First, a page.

Int. J. Mol. Med.
PUBLISHED: 01-21-2011
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AMP-activated protein kinase (AMPK) is a metabolic master switch expressed in a great number of cells and tissues. AMPK is thought to modulate the cellular response to different stresses that increase cellular AMP concentration. The adenosine analog, 5-aminoimidazole-4-carboxamide-1-?-D-ribofuranoside (AICAR) is an AMPK activator used in many studies to assess the effects of AMPK activation on cellular metabolism and function. However, the effect of AICAR on cell metabolism reaches many different pathways and metabolites, some of which do not seem to be fully related to AMPK activation. We have now for the first time used NMR metabolomics on human umbilical vein endothelial cells (HUVEC) for the study of the global metabolic impact of AMPK activation by AICAR. In our study, incubation with AICAR activates AMPK and is associated with, among others, broad metabolic alterations in energy metabolism and phospholipid biosynthesis. Using NMR spectroscopy and metabolic network tools, we analyzed the connections between the different metabolic switches activated by AICAR. Our approach reveals a strong interconnection between different phospholipid precursors and oxidation by-products. Metabolomics profiling is a useful tool for detecting major metabolic alterations, generating new hypotheses and provides some insight about the different molecular correlations in a complex system. The present study shows that AICAR induces metabolic effects in cell metabolism well beyond energy production pathways.
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Mitochondrial complex I impairment in leukocytes from type 2 diabetic patients.
Free Radic. Biol. Med.
PUBLISHED: 01-13-2011
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Diabetes is associated with oxidative stress. This study evaluated the rates of oxidative stress and mitochondrial impairment in type 2 diabetes patients. The study population consisted of 182 diabetic patients and 50 body-composition- and age-matched controls. We assessed anthropometric and metabolic parameters and mitochondrial function by evaluating mitochondrial oxygen (O2) consumption, reactive oxygen species (ROS) production, glutathione (GSH) levels, GSH/GSSG ratio, mitochondrial membrane potential, and mitochondrial complex I activity in polymorphonuclear cells from diabetes type 2 patients. We found an increase in waist circumference and augmented serum levels of triglycerides, proinflammatory cytokines (IL-6 and TNF-?), homocysteine, glycated hemoglobin, ultrasensitive C-reactive protein, glucose, insulin, and homeostasis model assessment of insulin resistance score in diabetic patients versus controls. There was an impairment of mitochondrial function in diabetic patients, evidenced by a decrease in mitochondrial O2 consumption, an increase in ROS production, decreased GSH/GSSG ratio, a drop in GSH levels, and an undermining of the mitochondrial membrane potential. Furthermore, an impairment of mitochondrial complex I was detected. This study supports the hypothesis of an association of type 2 diabetes and the rate of impaired mitochondrial function. We also propose that one of the targets of oxidative stress responsible for diabetes is mitochondrial complex I.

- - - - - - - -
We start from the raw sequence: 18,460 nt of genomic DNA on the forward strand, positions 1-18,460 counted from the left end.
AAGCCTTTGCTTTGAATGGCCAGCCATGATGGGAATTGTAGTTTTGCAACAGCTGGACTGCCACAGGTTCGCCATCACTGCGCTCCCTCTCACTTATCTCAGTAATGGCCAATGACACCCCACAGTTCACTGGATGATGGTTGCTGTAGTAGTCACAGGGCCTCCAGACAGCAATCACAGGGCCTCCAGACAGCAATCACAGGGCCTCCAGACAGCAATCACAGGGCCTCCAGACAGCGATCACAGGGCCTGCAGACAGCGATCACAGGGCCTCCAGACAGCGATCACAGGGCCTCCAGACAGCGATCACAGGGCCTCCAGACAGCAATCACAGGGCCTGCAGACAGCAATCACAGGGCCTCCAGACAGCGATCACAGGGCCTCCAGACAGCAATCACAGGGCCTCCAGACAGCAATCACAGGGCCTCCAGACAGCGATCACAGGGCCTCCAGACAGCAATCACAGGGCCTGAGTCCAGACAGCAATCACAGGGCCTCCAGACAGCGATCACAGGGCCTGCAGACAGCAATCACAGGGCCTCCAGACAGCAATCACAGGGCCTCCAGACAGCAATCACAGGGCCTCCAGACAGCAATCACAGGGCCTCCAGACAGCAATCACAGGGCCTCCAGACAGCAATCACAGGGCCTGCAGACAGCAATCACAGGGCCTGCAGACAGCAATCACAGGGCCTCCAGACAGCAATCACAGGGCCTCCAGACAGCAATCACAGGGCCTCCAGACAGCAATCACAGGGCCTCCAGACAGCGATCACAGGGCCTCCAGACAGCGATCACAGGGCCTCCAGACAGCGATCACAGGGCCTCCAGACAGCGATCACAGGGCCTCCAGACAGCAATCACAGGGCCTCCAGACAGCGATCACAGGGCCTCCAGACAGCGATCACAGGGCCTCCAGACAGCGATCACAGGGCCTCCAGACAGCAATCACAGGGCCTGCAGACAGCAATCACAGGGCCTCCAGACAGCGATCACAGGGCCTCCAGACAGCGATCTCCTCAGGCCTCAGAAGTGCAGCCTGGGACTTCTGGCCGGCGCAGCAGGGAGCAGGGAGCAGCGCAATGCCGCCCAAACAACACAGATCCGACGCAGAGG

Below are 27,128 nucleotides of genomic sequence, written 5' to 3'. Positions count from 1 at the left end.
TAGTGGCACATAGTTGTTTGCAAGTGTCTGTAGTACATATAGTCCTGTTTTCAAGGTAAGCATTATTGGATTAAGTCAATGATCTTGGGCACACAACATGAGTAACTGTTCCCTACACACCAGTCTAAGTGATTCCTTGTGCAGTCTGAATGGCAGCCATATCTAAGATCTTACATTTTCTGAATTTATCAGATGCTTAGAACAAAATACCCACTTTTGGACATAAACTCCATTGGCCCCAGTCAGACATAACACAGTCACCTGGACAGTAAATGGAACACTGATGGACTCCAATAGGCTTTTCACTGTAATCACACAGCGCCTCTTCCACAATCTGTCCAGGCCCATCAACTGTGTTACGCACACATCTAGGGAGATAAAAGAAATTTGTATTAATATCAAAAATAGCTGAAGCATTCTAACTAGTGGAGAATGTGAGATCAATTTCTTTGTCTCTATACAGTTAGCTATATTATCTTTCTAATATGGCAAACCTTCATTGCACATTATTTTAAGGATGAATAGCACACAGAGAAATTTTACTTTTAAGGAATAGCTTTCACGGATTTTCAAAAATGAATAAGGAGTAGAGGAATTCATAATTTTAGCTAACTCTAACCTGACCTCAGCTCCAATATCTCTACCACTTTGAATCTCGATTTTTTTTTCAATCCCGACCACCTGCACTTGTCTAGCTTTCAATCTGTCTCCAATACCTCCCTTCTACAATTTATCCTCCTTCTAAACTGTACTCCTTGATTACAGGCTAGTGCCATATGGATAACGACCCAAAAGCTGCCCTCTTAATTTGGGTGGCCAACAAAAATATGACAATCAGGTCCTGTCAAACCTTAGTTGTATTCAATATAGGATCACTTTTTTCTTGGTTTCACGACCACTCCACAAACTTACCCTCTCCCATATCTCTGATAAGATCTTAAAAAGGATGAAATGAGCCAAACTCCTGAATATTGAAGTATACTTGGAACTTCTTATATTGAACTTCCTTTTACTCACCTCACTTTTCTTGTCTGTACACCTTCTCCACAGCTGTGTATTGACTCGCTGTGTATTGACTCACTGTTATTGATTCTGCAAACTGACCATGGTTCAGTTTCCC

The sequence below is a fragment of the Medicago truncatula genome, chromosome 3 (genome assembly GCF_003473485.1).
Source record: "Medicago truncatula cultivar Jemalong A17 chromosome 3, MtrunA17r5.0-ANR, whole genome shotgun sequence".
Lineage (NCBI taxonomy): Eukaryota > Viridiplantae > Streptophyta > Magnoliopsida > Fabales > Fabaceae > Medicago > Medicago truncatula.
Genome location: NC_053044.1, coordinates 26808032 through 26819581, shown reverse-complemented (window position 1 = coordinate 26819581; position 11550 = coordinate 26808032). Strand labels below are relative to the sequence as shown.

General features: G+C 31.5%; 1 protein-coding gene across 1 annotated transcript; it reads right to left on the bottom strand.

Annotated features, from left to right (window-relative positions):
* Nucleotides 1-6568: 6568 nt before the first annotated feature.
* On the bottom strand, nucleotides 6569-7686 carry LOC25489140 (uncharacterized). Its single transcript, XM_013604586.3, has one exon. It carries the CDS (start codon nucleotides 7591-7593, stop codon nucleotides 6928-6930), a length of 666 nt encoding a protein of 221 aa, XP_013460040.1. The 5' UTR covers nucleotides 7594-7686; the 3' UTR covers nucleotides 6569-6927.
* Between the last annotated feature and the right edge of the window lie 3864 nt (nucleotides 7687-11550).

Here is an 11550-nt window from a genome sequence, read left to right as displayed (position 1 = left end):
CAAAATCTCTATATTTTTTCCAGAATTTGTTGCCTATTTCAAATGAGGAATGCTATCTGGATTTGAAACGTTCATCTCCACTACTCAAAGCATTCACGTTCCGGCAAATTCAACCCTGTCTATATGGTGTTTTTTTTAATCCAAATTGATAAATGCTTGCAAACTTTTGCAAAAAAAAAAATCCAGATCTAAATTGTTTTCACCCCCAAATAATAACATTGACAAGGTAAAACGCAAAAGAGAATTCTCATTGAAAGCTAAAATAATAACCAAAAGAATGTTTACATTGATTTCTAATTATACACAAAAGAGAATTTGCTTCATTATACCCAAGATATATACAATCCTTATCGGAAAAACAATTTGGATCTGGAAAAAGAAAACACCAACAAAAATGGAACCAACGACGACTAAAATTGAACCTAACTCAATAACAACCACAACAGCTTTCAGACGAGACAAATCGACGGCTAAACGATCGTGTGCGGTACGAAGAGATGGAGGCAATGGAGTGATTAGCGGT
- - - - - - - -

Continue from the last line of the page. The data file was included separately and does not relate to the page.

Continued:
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Nano-jewels in biology. Gold and platinum on diamond nanoparticles as antioxidant systems against cellular oxidative stress.
ACS Nano
PUBLISHED: 10-12-2010